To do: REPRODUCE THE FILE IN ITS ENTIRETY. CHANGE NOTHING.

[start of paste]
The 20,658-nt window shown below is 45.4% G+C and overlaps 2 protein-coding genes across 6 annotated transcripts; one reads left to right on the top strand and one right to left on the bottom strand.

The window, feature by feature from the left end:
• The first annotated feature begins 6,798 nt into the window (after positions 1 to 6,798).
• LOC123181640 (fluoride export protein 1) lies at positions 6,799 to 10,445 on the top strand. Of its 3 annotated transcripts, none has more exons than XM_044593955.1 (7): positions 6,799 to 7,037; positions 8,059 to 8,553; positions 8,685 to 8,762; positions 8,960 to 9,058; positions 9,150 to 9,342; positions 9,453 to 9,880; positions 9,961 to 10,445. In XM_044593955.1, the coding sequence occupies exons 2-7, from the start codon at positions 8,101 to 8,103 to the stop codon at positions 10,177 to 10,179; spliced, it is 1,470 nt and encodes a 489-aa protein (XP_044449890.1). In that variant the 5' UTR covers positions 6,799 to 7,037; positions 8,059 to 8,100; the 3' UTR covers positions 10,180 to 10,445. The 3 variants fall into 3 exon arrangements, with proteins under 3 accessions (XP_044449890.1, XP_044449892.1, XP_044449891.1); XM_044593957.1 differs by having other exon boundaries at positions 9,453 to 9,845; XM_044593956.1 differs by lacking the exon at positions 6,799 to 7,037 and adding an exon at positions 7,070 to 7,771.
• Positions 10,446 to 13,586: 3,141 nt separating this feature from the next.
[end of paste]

The 20,658-nt window shown below is 45.4% G+C and overlaps 2 protein-coding genes across 6 annotated transcripts; one reads left to right on the top strand and one right to left on the bottom strand.

The window, feature by feature from the left end:
• The first annotated feature begins 6,798 nt into the window (after positions 1 to 6,798).
• LOC123181640 (fluoride export protein 1) lies at positions 6,799 to 10,445 on the top strand. Of its 3 annotated transcripts, none has more exons than XM_044593955.1 (7): positions 6,799 to 7,037; positions 8,059 to 8,553; positions 8,685 to 8,762; positions 8,960 to 9,058; positions 9,150 to 9,342; positions 9,453 to 9,880; positions 9,961 to 10,445. In XM_044593955.1, the coding sequence occupies exons 2-7, from the start codon at positions 8,101 to 8,103 to the stop codon at positions 10,177 to 10,179; spliced, it is 1,470 nt and encodes a 489-aa protein (XP_044449890.1). In that variant the 5' UTR covers positions 6,799 to 7,037; positions 8,059 to 8,100; the 3' UTR covers positions 10,180 to 10,445. The 3 variants fall into 3 exon arrangements, with proteins under 3 accessions (XP_044449890.1, XP_044449892.1, XP_044449891.1); XM_044593957.1 differs by having other exon boundaries at positions 9,453 to 9,845; XM_044593956.1 differs by lacking the exon at positions 6,799 to 7,037 and adding an exon at positions 7,070 to 7,771.
• Positions 10,446 to 13,586: 3,141 nt separating this feature from the next.